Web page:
A reference put to the Federal Court has upheld Canadian Security Intelligence Service (CSIS) warrants authorizing the use of “implants” on electronic devices to collect and intercept information.
In the decision released yesterday, Justice Fothergill clarified the rules around mandated search protocols that are to be issued with these types of warrants:
“Where an implant is remotely installed…a survey of the device must be performed prior to intercepting communications and obtaining the information described in the warrants”.
“The data obtained at the survey stage must be limited to those described in paragraphs 10 and 11 of these Reasons” (paragraphs 10 and 11 are heavily redacted).
“A designated [CSIS] employee must review the data obtained at the survey stage and determine whether there are reasonable grounds to believe that the device is (a) a portable device belonging to or used by the subject of investigation; or (b) a computer holding information that may be obtained pursuant to a general intercept and search warrant”.
“If either condition 3(a) or (b) is met, then the survey information may be retained and full interception and collection from the device may commence”.
“If neither condition 3(a) or 3(b) is met, then the survey information must be destroyed as soon as reasonably practicable, but no later than six months from the date it was obtained. No further use of the survey information may be made”.
Justice Fothergill made his decision based on recommendations by Chief Justice Crampton, the Attorney General of Canada, and an appointed amicus curiae.
The recommended modifications to search protocols were set up as “sufficiently robust” safeguards to ensure that Charter rights, privacy rights, and the rights of innocent parties are protected.
The court may issue a CSIS warrant under section 12 of the CSIS Act so long as it adheres to requirements under section 21 (2) of the Act. With that in mind, a CSIS search conducted pursuant to a warrant may contravene section 8 of the Charter of Rights and Freedoms if it is carried out unreasonably. This may be because the issuing justice did not limit the breadth of authorization, or because those executing the search did not adhere to minimization principles.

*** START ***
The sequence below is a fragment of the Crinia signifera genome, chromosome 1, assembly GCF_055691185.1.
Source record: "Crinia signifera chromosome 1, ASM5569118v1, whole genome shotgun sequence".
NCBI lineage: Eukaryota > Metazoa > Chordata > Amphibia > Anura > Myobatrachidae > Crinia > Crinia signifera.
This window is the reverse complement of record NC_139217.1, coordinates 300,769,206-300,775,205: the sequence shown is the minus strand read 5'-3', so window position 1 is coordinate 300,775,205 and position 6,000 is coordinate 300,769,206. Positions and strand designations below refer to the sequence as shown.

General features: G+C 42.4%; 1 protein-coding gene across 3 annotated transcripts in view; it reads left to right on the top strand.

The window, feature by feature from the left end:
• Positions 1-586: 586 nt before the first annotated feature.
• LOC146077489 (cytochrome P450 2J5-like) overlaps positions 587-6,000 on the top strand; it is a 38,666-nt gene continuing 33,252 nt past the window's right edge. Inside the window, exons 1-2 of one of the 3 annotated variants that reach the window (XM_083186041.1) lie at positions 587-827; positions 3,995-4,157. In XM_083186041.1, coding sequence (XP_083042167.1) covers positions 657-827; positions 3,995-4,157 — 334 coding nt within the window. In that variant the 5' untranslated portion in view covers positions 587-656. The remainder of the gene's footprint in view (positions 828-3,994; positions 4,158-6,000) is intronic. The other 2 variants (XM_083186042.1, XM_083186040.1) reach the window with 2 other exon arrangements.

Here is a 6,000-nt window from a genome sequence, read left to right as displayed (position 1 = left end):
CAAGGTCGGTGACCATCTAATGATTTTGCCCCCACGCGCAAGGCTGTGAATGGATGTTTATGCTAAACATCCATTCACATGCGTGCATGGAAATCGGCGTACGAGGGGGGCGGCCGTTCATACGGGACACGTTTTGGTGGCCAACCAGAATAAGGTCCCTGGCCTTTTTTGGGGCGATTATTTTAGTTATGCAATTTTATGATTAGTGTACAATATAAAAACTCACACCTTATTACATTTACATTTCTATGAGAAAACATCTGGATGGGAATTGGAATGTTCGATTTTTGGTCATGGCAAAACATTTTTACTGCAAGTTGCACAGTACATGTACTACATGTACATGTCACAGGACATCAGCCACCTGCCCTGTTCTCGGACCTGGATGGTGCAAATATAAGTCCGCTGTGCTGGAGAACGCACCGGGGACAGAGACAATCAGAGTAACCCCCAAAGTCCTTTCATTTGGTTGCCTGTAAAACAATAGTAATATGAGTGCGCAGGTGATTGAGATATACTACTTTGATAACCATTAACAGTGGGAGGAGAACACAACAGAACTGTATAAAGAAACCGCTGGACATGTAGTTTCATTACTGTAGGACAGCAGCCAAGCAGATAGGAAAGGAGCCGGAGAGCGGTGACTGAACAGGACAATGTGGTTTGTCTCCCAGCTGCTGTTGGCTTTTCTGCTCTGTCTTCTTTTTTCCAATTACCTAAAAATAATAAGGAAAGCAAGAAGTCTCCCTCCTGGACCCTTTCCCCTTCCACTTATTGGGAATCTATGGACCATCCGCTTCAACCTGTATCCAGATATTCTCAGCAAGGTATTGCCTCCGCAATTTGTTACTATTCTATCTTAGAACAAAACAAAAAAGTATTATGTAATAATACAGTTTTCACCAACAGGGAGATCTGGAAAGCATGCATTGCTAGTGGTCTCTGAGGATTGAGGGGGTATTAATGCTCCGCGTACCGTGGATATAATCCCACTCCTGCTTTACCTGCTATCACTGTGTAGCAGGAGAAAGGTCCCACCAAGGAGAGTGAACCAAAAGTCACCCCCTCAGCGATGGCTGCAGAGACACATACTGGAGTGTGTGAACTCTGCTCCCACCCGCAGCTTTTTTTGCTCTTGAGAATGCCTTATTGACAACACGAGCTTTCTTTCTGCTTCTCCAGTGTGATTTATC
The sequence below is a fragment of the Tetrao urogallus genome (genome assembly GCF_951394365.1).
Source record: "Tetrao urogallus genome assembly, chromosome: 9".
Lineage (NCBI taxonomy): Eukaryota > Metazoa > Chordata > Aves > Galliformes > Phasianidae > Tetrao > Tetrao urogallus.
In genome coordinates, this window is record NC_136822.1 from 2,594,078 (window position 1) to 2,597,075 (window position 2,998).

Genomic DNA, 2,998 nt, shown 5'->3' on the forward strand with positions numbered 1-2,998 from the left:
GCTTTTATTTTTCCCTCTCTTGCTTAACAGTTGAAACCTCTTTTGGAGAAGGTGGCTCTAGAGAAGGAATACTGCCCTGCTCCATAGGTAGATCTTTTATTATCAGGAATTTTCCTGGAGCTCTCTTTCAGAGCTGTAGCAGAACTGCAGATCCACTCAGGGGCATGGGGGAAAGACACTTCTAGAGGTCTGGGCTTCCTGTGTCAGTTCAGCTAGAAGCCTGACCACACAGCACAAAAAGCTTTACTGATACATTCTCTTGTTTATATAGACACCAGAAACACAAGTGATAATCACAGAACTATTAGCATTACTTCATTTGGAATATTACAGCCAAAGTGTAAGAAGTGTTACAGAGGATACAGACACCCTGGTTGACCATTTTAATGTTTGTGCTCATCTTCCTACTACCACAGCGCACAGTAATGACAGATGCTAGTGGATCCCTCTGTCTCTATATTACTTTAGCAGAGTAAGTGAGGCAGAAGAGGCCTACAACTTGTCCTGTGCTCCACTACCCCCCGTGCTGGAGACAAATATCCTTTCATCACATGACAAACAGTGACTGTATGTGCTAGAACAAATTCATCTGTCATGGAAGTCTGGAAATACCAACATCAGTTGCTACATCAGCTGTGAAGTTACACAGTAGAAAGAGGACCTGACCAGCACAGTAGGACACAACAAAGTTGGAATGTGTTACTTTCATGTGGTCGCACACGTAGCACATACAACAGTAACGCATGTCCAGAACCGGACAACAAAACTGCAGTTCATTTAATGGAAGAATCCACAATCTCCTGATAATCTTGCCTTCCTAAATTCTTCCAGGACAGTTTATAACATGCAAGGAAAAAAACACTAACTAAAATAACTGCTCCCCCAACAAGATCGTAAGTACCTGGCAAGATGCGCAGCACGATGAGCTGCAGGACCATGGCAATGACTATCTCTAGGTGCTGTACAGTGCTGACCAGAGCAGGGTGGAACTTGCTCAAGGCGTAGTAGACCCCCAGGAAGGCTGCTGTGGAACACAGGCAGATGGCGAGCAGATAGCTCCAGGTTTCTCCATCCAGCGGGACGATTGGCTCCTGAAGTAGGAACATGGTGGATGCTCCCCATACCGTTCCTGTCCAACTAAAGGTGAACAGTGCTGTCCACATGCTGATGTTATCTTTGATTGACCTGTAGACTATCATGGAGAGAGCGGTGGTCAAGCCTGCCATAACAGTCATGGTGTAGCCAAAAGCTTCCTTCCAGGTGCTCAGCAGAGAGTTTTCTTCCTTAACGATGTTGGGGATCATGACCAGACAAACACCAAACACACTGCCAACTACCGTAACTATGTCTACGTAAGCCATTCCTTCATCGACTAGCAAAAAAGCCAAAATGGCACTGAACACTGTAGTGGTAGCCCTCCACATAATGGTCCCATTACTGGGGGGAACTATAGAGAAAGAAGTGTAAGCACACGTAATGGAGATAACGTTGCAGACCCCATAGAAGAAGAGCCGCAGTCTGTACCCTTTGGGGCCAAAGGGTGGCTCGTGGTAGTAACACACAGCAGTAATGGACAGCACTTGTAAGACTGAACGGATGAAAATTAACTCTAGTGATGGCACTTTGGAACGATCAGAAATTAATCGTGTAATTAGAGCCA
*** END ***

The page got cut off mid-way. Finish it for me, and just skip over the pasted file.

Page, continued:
Privacy is a sensitive issue. One of the challenges facing the Court is how to balance interests of national security with people’s expectations of privacy. Intercepting and collecting information stored on computers, phones, and laptops could result in the government getting its hands on very personal information. That is why Justice Fothergill found it so important to mandate some sort of preliminary survey before full surveillance begins to “minimize intrusion into the Charter rights and privacy interests” of innocent third parties. The government will not be able to begin full surveillance until it is satisfied that the device belongs to or is used by the subject of the investigation.
In this case, the Court was satisfied that the requested “implant” warrants were required to investigate a threat to Canada’s security, and that other investigated methods had been tried and failed. The government got the green light to use an implant in their investigation into Islamist terrorism provided that the search protocols and preliminary surveys are carried out.
This blog post was written by a CCLA-PBSC RightsWatch student. Views expressed do not necessarily reflect the views of the CCLA or PBSC.